Global warming now linked with onset of industrial revolution
Published 25/08/2016 | 02:30
Global warming may have begun almost 200 years ago as the industrial revolution took hold and resulted in carbon dioxide being spewed into the atmosphere.
Research published in the journal 'Nature' suggests that warming of the Earth's oceans and land may have started in 1830, much earlier than has previously been suggested.
The paper, 'Early Onset of Industrial-Era Warming Across the Oceans and Continents', says that just decades after factories fuelled by coal power began to spread across much of the UK, carbon dioxide was added to the air in small but increasing amounts, resulting in the planet beginning to warm.
Researchers suggest that, while any reduction in greenhouse gas emissions will not stop the planet from heating, it could result in "quick paybacks".
The study comes as pension funds with assets totalling more than US$13tn (€11.5tr) have urged G20 nations meeting in China early next month to ratify the Paris Climate Agreement. The world's 20 biggest economies have been asked to phase out fossil fuel subsidies and accelerate investment in clean energy to help keep global temperature rises below 2C.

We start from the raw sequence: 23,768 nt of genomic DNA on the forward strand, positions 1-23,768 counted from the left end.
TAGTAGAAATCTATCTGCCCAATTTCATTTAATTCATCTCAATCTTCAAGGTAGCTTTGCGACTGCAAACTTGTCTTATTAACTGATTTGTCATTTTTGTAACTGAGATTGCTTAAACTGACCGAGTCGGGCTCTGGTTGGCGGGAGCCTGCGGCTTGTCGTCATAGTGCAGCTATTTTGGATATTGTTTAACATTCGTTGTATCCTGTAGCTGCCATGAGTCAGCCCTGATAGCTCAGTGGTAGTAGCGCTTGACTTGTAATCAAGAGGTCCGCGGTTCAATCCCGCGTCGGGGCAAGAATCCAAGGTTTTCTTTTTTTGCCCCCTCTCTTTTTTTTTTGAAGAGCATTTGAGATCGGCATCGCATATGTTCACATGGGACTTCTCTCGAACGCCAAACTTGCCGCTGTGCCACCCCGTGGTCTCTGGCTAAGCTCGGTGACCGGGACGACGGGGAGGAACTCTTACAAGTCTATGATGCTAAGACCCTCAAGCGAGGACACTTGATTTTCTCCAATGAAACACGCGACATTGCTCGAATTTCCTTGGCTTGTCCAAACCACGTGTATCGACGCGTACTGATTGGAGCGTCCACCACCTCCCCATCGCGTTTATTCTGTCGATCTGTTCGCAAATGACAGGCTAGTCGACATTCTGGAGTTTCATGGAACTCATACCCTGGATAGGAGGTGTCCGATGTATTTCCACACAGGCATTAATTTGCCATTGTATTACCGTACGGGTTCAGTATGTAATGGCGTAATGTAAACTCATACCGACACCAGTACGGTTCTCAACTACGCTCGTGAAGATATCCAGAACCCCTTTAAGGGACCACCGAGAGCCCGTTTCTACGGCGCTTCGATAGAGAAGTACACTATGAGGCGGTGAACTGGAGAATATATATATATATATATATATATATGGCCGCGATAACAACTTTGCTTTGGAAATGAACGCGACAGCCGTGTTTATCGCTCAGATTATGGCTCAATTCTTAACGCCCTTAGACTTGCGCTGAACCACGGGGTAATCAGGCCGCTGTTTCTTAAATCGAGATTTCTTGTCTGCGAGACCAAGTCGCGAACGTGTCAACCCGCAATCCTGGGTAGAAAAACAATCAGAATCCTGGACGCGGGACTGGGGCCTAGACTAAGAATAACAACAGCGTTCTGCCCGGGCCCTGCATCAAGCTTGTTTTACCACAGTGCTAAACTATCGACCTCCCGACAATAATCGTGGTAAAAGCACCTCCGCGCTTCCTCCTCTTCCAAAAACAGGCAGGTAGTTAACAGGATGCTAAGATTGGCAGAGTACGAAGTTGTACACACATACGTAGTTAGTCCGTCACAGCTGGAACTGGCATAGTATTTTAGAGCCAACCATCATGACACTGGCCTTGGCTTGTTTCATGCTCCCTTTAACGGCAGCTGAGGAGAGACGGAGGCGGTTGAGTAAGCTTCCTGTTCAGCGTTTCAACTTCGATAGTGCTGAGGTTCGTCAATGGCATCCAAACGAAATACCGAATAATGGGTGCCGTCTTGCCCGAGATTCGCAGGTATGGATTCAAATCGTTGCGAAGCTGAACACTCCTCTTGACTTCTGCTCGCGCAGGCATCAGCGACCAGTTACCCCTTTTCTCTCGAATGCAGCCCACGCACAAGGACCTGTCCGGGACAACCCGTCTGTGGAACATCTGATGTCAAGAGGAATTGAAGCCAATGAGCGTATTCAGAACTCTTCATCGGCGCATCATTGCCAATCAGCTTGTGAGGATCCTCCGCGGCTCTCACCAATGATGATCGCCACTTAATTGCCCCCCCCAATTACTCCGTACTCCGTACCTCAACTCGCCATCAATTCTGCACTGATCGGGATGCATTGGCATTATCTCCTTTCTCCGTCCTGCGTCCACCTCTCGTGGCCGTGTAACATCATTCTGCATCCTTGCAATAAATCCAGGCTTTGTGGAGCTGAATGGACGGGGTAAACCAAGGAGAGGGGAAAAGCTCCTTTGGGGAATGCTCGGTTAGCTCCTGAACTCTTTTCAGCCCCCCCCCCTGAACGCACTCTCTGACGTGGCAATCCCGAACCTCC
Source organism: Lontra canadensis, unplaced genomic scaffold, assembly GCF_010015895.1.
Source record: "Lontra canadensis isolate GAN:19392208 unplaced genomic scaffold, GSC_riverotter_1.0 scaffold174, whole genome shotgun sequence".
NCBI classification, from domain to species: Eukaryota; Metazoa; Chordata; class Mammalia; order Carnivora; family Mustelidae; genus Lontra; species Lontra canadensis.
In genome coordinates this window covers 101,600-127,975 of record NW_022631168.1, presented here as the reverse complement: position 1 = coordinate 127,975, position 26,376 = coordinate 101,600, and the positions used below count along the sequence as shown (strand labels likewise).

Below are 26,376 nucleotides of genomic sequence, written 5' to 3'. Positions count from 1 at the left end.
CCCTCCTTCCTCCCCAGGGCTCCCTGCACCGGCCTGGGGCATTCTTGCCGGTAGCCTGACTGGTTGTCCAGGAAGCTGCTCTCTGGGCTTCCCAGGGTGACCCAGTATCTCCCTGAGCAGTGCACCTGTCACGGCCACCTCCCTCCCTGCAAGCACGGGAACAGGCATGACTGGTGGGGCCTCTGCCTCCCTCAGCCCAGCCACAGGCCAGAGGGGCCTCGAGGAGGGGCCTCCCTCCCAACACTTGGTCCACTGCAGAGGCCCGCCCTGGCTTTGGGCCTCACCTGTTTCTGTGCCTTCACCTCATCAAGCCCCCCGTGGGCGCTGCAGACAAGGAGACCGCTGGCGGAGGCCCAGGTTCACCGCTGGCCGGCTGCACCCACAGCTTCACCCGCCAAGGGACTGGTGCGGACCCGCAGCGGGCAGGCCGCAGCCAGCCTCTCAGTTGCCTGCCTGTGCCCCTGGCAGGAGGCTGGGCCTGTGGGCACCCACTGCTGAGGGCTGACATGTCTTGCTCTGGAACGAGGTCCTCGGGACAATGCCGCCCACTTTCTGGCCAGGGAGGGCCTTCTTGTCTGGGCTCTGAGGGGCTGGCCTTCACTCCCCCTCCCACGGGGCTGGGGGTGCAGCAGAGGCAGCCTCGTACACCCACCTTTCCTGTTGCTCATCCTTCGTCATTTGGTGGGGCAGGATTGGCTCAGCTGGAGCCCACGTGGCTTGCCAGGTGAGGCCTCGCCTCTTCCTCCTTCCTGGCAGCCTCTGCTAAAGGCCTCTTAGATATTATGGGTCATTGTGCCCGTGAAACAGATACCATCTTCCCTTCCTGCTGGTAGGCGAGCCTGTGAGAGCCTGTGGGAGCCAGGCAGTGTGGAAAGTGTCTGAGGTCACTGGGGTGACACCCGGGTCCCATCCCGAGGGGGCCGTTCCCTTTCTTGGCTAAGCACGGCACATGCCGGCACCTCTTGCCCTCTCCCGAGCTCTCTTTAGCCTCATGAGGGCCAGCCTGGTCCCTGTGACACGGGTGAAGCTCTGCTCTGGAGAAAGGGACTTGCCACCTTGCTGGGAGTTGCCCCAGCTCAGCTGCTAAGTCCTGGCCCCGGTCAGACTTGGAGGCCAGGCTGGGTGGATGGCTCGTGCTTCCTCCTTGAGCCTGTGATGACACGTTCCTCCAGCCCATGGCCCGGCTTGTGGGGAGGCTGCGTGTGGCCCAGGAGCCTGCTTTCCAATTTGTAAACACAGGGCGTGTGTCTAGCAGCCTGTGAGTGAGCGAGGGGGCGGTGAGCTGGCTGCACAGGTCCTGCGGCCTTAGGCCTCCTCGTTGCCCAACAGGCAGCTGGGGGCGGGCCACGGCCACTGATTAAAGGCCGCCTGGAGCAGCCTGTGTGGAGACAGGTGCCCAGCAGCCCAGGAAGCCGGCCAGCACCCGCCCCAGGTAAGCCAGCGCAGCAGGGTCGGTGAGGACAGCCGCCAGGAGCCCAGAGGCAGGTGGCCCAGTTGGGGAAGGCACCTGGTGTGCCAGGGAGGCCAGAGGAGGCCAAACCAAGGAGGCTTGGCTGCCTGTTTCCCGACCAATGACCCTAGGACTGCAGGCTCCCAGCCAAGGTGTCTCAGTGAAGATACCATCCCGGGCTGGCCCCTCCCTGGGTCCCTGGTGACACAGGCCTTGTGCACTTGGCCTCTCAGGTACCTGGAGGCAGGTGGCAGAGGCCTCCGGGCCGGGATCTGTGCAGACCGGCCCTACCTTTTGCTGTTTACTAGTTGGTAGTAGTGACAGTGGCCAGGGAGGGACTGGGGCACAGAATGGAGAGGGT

The Paris Agreement will only come into force if 55 countries, representing 55pc of global emissions, ratify. So far, 23 countries representing just over 1pc of emissions have signed up. Some 197 countries are party to the agreement.
The 'Nature' article drew on a 500-year history of temperatures in the oceans and land and showed that even small amounts of carbon may be able to shift how fast the planet is warming - with both positive and negative results.
"It tells us that our climate system is able to respond relatively quickly to greenhouse gases, at least in some areas," lead author Nerilie Abram, from the Australian National University in Canberra, said. "Maybe we can also flip that around to ask, if we can reduce greenhouse gas emissions, are there some areas where we could see quick paybacks?"
Oceans are considered critical to the planet's climate, and have absorbed nearly 90pc of the warming caused by climate change.
Researchers used data about microscopic organisms that swam at the oceans' surface, then died and became buried on the sea floor. They also examined corals, which have a growth ring much like trees, which can help gauge the temperature of the oceans. Computer modelling was used to rule out natural warming.
The paper says that, while small reductions in greenhouse gas emissions won't stop the planet from heating up, they could slow down the speed of that change. It suggested the climate system could respond "really quickly" to relatively small changes in greenhouse gases.